With the International Monetary Fund (IMF) predicting a contracting US economy, companies are facing downturns that they weren’t prepared for. The overall impact on the technology industry is negative, with the prime driver being the heavy reliance on Chinese supply chains and operations shut down, consequentially hitting the top and bottom-line growth.
However, individual companies within the industry would see figures depending on the business from where they derive a major portion of their revenues. For Microsoft (NASDAQ: MSFT), both Productivity & Business Processes, as well as the Intelligent Cloud segment accounted for approximately 30% revenues each. A slightly higher share, about 35% comes from the More Personal Computing unit, as of Q2, 2020. Bearing this setup, Microsoft is expected to trace a trajectory that’s more on the upside, but not without its own share of hurdles.
Innovation momentum at Microsoft has always been the key to high margins. Capex in the previous quarter was up by 12% year over year to meet the growing demand for cloud services. The investment seems to have paid off for the company, as Microsoft Cloud usage spiked up by 775% in large business centers, and it responded quickly to increased cloud traffic. Microsoft would have to focus on full-blown innovation continually, that’s disruptive to serve the changing market needs.
Microsoft announced its quarterly dividend of $0.51 per share, signaling positive future prospects despite the global pandemic. Supporting this signal are the words of the CEO, Satya Nadella:
“We have a great balance sheet, we are a very diverse business, we have a mix of annuity, non-annuity, that is also stronger than even the last time we even went into the financial crisis. I feel confident we’ll come out of this, frankly, pretty strong”.
This statement is not unsubstantiated. Close to half of Microsoft’s balance sheet is cash & cash equivalents, highly liquid investments. Unearned revenue for the quarter ending March 2020, as of December 2019, was at $12.8 billion. Cash flow from operations, in the previous quarter, was at$10.7 billion, up by 20% year over year, and free cash flow of $7.1 billion, up by 37% year over year.
Cashing in on pandemic trends
The software business of Microsoft is growing, and it has been catering to the demand of its users in the work-from-home setup. Microsoft Teams had about 27 million meetings a month, even before companies shut operations. It is expected to shoot up manifold as many new companies are adopting Microsoft Teams amongst other group messaging apps, as Office 365 can be integrated smoothly with Teams.
Even when Microsoft sees the rising competition and low barriers to entry in the technology space, the pacifying fact is that it might take much longer for network effects to creep into the competitors’ products, and switching costs would continue to remain high for customers.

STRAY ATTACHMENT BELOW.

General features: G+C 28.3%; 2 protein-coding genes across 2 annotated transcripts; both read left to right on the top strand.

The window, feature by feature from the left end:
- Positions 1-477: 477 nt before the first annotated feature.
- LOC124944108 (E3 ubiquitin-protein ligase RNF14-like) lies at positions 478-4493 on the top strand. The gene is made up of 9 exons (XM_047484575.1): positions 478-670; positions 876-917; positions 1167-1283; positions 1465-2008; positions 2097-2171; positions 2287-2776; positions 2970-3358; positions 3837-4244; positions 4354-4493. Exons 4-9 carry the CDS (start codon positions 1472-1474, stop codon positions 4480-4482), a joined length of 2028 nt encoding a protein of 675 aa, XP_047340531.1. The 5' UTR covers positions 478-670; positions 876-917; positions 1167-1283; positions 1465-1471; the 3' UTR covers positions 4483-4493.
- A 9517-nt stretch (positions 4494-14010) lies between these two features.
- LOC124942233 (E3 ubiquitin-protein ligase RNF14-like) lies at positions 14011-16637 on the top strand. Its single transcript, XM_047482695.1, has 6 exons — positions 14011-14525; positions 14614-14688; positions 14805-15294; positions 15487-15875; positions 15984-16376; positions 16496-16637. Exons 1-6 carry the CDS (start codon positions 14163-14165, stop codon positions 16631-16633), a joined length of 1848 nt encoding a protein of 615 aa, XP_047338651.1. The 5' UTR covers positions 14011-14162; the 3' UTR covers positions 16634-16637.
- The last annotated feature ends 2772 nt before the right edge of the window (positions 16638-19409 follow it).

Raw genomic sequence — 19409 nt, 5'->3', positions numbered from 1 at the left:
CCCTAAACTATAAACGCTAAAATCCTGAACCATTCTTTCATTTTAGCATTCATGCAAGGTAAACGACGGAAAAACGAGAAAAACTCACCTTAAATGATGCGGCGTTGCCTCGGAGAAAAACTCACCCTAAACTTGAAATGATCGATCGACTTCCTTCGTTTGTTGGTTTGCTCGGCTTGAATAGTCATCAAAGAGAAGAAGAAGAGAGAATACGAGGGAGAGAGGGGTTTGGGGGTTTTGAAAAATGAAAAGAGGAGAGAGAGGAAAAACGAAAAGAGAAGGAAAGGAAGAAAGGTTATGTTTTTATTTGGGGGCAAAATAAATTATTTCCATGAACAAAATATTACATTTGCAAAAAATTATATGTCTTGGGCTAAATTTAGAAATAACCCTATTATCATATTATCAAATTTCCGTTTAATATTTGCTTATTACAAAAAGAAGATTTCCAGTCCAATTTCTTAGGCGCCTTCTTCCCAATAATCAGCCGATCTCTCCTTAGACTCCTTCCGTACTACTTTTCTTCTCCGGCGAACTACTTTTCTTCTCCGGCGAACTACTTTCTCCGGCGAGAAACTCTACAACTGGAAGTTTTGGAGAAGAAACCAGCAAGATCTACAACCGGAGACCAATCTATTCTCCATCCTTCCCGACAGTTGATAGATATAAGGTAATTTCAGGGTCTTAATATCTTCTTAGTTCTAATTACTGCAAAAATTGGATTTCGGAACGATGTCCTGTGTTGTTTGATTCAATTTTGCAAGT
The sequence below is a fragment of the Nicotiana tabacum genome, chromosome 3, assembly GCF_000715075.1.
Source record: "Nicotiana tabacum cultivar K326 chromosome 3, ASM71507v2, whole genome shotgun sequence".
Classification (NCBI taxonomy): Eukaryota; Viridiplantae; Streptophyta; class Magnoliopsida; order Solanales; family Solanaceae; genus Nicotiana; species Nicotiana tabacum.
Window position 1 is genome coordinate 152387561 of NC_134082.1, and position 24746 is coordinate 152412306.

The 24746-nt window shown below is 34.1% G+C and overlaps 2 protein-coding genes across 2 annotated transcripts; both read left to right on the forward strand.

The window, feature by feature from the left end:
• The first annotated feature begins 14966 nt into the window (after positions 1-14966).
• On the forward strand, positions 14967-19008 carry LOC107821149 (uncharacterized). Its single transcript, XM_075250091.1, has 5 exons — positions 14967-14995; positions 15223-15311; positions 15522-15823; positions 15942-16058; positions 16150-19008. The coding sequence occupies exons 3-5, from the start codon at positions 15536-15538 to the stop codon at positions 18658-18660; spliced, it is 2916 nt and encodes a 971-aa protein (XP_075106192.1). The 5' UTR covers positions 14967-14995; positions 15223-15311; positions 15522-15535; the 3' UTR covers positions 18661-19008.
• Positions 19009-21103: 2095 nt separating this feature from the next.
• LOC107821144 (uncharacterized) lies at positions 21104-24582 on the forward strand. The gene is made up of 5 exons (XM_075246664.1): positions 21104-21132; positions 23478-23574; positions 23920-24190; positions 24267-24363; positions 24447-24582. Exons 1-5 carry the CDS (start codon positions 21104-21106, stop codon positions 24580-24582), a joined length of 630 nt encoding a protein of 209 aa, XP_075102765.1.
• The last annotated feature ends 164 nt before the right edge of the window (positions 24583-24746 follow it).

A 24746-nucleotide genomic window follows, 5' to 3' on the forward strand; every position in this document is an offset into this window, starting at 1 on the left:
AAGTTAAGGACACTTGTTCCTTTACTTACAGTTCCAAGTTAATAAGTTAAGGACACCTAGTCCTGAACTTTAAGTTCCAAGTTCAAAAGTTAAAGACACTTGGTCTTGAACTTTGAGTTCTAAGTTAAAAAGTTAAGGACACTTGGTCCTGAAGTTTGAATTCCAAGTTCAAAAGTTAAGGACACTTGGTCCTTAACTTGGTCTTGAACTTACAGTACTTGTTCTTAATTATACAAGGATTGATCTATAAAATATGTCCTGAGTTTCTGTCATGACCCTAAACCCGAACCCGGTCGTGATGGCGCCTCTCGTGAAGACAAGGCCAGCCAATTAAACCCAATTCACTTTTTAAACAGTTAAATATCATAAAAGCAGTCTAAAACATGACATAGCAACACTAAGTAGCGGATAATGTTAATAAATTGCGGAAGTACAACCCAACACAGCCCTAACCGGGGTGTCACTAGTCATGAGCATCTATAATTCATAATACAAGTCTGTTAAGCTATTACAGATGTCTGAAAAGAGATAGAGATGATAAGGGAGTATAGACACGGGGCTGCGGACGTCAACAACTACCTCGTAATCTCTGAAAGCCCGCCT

The investor perception of Microsoft stock is not very different. It has seen a constant uptrend since the start of this fiscal year, with a slight dip in March, priced at $173.7 as on April 14, 2020, and an average target of $188.8.
Supply chain disruption a concern
Microsoft’s revenue guidance for Q3, in the More Personal Computing segment, was kept at $10.75 – $11.15billion, which is a range wider than usual to account for higher deviations reflecting the disrupted supply chains, and uncertain public health situation.
The share repurchase announcement in 2016, amounting to $40 billion, wasn’t over yet when the second announcement was made in September 2019. During the second quarter in 2020, Microsoft had returned $8.5 billion through dividends & share repurchase. Microsoft has declared its quarterly dividend as per the dividend history. Although it has the leverage to terminate the share repurchase program, such an announcement is unlikely given the stable liquidity position.
Considering that Microsoft has a global business, revenue growth gets impacted, at least by a couple of points. As per the outlook given by the CFO, Amy Hood, if the current FX rates continue to remain, revenues are expected to decline in Q3. Depending on the fiscal and monetary measures adopted by countries, exchange rates could be unstable post the COVID 19 outbreak. So, it remains pretty inconclusive on what FX impact would be on revenues, and might depend a lot on how much currency risk exposure is hedged already.
A shopping season of big bargains
It is not surprising for big companies to acquire the small players whose balance sheets shrink during periods of recession. Late last month, Microsoft announced the acquisition of Affirmed Networks to deliver new network solutions in the 5G space. If the synergies go unexploited, Microsoft would have to impair goodwill, at least temporarily.
Overall, supported by its proactive investments over the years, strong cash position, and software offerings that are seeing a rise in demand, Microsoft may not feel the pinch all that hard, and emerge strong post the COVID 19 recession.
Microsoft is slated to report Q3 2020 earnings results on Wednesday, April 29.
(Written by Manjula S)
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